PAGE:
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Associations between exposure to Information and Communication Technology (ICT) and reported discomfort among adolescents
Curtin University, Perth, WA, Australia.
Curtin University, Perth, WA, Australia.
Linköping University, Department of Medical and Health Sciences, Division of Community Medicine. Linköping University, Faculty of Health Sciences. Östergötlands Läns Landsting, Anaesthetics, Operations and Specialty Surgery Center, Pain and Rehabilitation Center. School of Occupational Therapy and Social Work, Curtin Health Innovation Research Institute, Curtin University, Perth, WA, Australia; School of Occupational Therapy, La Trobe University, Melbourne, VIC, Australia; School of Health Sciences, Jönköping University, Jönköping, Sweden.
Curtin University, Perth, WA, Australia.
2014 (English)In: Work: A Journal of Prevention, Assessment and Rehabilitation, ISSN 1051-9815, EISSN 1875-9270, Vol. 48, no 2, 165-173 p.Article in journal (Refereed) Published
Abstract [en]


Use of Information and Communication Technologies (ICT) are common among adolescents in their daily activities.Exposure to ICT has been associated with discomfort and musculoskeletal disorders in adults, with growing concern about the potential risks to children and adolescents' physical health.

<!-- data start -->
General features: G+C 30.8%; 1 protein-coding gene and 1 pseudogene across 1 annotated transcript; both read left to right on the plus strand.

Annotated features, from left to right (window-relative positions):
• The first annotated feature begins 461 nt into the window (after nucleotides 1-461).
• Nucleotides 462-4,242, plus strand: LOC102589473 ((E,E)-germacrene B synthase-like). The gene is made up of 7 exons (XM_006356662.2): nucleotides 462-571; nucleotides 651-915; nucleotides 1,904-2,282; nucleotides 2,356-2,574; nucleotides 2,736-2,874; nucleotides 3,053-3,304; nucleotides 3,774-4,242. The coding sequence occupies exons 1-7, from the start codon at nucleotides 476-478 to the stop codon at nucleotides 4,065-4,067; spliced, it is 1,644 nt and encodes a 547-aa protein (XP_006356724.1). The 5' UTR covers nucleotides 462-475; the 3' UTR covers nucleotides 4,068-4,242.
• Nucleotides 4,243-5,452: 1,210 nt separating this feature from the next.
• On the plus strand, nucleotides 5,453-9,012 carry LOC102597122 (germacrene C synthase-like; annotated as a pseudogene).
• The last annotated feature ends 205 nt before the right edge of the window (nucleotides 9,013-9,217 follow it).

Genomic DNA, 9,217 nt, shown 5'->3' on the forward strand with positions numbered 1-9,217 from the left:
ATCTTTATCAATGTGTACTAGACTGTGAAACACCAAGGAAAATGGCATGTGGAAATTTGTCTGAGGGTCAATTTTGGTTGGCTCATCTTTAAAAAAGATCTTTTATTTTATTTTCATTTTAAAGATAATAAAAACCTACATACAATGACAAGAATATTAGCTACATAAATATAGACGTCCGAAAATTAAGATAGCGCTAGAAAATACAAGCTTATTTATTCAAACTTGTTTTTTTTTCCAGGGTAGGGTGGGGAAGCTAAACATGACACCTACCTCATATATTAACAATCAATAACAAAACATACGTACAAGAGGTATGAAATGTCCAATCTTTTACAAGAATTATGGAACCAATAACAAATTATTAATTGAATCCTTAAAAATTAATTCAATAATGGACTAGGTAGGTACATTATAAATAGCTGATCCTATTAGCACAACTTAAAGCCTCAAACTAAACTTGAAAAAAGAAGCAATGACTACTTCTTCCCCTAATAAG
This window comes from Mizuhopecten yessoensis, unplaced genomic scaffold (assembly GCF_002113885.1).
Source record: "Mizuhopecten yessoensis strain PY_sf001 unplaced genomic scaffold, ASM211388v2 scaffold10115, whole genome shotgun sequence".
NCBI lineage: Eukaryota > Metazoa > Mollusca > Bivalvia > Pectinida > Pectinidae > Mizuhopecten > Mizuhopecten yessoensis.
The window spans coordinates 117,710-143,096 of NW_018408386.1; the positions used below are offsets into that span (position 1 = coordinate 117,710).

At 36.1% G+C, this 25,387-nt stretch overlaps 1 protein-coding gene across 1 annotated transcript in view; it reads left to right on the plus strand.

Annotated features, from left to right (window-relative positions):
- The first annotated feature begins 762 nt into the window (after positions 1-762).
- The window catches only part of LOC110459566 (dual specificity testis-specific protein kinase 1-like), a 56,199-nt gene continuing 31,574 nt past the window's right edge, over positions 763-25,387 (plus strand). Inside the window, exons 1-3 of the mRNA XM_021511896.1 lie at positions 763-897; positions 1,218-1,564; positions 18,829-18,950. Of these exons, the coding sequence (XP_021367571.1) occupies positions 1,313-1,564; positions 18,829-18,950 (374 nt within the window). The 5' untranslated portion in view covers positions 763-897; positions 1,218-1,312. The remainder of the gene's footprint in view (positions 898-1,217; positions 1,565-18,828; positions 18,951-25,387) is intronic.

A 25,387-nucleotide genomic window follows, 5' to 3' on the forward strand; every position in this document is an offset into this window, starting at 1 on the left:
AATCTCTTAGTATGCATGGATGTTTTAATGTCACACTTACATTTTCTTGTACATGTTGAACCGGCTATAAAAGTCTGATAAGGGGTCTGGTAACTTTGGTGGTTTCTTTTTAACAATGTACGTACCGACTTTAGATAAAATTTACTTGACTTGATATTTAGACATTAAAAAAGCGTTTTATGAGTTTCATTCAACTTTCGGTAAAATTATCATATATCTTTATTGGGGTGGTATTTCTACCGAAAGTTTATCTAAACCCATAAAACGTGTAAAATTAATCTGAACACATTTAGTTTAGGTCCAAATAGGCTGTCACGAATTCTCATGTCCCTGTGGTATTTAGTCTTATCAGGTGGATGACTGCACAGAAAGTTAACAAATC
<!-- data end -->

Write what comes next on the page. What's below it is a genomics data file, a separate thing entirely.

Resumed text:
The objectives of this study were to (i) quantify self-reported discomfort and exposure to ICT among adolescents; and (ii) determine if associations exist between discomfort and levels of exposure.PARTICIPANTS: The participant group comprised 33 Australian adolescents aged 12-15 years.


The study used self-reports by participants for a one week period. Intensity and location of discomfort was reported via a written discomfort log. ICT exposure and physical activity were reported through an electronic time-use diary.


The most common ICT types reported by participants were television, mobile phones and desktop and laptop computers. Discomfort was reported by 86% of participants. The most frequently reported areas were the legs, head/neck, back and shoulders. There was no statistical association found between ICT exposure and discomfort. The majority of participants exceeded the recommended 60 minutes per day of moderate to vigorous physical activity.CONCLUSIONS: High exposure to ICT and high prevalence of low level discomfort was reported by the participants. Participating in regular physical activity may have some protective effect against ICT-related discomfort.

Place, publisher, year, edition, pages
IOS Press, 2014. Vol. 48, no 2, 165-173 p.
Keyword [en]
Adolescents, information and communication technologies, musculoskeletal discomfort, self-report
National Category
Clinical Medicine
URN: urn:nbn:se:liu:diva-104240DOI: 10.3233/WOR-131609ISI: 000337911800004PubMedID: 23531571OAI: diva2:695774
Available from: 2014-02-12 Created: 2014-02-12 Last updated: 2015-04-01Bibliographically approved

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Falkmer, Torbjörn
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